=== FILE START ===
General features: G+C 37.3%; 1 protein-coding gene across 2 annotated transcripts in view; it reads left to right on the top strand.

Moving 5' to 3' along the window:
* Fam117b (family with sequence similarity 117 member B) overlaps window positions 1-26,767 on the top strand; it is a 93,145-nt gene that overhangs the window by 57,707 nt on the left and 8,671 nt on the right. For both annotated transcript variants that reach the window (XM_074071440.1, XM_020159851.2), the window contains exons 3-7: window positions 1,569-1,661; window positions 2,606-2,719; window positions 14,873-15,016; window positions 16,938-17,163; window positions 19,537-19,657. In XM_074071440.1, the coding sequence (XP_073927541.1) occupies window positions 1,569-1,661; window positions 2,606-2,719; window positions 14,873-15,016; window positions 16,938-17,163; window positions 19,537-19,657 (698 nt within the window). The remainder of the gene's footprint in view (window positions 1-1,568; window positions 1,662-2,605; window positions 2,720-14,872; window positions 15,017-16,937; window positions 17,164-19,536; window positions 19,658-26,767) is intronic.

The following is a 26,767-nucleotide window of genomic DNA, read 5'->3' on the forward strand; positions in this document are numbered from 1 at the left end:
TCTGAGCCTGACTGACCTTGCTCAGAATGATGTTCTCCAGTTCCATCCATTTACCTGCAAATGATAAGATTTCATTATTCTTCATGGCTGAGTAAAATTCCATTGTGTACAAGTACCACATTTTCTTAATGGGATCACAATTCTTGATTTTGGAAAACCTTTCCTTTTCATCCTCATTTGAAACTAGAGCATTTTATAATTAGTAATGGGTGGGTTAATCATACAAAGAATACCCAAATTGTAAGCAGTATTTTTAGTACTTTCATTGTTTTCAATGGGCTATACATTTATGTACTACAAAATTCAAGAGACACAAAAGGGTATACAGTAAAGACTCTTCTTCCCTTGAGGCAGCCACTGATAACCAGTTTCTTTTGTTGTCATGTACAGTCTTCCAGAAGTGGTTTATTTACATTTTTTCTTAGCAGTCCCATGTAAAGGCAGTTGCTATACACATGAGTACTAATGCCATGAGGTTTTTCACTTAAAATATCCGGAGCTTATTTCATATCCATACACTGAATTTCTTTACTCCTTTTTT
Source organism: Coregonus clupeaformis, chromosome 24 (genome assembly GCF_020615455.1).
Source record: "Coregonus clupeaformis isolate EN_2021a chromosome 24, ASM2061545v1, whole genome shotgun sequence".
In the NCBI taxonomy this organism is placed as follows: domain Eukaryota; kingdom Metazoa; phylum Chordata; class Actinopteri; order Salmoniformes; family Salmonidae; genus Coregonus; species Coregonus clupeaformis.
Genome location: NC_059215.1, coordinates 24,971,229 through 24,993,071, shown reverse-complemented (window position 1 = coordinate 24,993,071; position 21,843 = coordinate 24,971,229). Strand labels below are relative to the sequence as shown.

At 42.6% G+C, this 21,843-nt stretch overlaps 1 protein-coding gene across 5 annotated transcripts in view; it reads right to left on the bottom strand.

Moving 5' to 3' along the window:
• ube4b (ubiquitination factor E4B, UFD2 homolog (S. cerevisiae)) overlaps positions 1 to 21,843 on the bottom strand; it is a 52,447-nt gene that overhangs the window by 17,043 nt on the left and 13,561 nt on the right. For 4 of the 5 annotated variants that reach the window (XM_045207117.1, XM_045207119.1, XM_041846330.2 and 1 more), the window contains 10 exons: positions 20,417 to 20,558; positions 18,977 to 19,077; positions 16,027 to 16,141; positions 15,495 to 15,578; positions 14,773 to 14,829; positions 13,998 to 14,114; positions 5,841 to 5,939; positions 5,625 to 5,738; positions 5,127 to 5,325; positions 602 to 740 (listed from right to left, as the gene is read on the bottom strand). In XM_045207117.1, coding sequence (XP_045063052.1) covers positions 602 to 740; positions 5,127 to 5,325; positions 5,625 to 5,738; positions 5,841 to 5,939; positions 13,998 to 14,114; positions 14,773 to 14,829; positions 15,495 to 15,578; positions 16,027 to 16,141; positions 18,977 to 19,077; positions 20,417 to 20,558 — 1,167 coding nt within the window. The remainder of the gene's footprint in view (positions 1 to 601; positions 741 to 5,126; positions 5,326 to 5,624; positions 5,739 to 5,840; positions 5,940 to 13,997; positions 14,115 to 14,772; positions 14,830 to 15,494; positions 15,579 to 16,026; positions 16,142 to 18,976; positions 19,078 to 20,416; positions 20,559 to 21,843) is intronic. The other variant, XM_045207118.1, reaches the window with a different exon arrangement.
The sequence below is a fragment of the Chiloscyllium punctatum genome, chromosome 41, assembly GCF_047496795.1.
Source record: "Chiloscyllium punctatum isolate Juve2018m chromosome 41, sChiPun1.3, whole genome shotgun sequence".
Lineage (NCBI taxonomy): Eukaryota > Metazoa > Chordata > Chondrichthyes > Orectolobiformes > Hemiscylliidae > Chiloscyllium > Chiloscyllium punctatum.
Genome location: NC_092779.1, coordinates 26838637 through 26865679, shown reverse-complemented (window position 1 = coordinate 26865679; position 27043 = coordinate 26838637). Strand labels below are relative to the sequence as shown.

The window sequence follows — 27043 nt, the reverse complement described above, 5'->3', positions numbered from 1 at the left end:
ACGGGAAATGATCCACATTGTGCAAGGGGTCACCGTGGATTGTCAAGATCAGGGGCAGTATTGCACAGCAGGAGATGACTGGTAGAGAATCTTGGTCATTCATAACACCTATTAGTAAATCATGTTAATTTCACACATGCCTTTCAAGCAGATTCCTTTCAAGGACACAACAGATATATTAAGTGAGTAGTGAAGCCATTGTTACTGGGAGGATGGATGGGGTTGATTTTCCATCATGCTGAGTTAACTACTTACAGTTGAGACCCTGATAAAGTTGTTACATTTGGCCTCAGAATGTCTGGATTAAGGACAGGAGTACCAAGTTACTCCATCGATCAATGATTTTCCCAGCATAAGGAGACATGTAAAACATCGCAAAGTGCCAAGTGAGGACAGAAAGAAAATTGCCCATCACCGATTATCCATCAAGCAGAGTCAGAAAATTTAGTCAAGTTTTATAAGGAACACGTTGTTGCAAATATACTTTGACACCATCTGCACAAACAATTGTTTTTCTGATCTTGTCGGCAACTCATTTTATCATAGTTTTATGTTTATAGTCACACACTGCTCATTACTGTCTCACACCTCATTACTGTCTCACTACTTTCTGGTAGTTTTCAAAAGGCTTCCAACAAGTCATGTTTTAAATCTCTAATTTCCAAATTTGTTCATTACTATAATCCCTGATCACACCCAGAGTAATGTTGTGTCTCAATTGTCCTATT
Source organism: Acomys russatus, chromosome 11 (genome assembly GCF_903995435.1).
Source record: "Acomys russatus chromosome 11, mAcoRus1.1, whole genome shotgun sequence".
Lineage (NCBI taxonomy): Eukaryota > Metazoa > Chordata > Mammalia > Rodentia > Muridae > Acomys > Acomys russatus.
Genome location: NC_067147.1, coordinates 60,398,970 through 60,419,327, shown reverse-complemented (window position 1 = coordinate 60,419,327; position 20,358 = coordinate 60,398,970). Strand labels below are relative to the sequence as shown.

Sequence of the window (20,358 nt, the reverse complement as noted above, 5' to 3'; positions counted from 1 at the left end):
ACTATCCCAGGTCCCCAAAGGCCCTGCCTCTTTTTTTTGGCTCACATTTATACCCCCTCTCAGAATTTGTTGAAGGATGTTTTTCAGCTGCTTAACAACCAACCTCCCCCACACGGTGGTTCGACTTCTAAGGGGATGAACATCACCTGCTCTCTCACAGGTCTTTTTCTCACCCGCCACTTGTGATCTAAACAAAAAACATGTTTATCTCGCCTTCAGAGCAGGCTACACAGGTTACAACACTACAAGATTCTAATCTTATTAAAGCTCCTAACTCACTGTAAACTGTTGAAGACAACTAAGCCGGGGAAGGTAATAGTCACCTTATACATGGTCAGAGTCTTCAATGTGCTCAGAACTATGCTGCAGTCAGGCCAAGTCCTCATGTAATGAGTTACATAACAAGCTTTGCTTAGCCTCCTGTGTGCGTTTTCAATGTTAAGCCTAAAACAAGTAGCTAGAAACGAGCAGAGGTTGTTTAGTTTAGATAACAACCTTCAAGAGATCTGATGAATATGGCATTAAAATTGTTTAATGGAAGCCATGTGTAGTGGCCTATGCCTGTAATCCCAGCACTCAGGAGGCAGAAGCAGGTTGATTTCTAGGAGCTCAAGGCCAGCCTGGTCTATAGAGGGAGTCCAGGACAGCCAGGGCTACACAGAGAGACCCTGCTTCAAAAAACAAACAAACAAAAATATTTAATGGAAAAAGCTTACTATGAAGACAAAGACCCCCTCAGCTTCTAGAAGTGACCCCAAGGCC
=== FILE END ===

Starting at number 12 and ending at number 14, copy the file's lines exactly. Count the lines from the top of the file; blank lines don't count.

• ube4b (ubiquitination factor E4B, UFD2 homolog (S. cerevisiae)) overlaps positions 1 to 21,843 on the bottom strand; it is a 52,447-nt gene that overhangs the window by 17,043 nt on the left and 13,561 nt on the right. For 4 of the 5 annotated variants that reach the window (XM_045207117.1, XM_045207119.1, XM_041846330.2 and 1 more), the window contains 10 exons: positions 20,417 to 20,558; positions 18,977 to 19,077; positions 16,027 to 16,141; positions 15,495 to 15,578; positions 14,773 to 14,829; positions 13,998 to 14,114; positions 5,841 to 5,939; positions 5,625 to 5,738; positions 5,127 to 5,325; positions 602 to 740 (listed from right to left, as the gene is read on the bottom strand). In XM_045207117.1, coding sequence (XP_045063052.1) covers positions 602 to 740; positions 5,127 to 5,325; positions 5,625 to 5,738; positions 5,841 to 5,939; positions 13,998 to 14,114; positions 14,773 to 14,829; positions 15,495 to 15,578; positions 16,027 to 16,141; positions 18,977 to 19,077; positions 20,417 to 20,558 — 1,167 coding nt within the window. The remainder of the gene's footprint in view (positions 1 to 601; positions 741 to 5,126; positions 5,326 to 5,624; positions 5,739 to 5,840; positions 5,940 to 13,997; positions 14,115 to 14,772; positions 14,830 to 15,494; positions 15,579 to 16,026; positions 16,142 to 18,976; positions 19,078 to 20,416; positions 20,559 to 21,843) is intronic. The other variant, XM_045207118.1, reaches the window with a different exon arrangement.
The sequence below is a fragment of the Chiloscyllium punctatum genome, chromosome 41, assembly GCF_047496795.1.
Source record: "Chiloscyllium punctatum isolate Juve2018m chromosome 41, sChiPun1.3, whole genome shotgun sequence".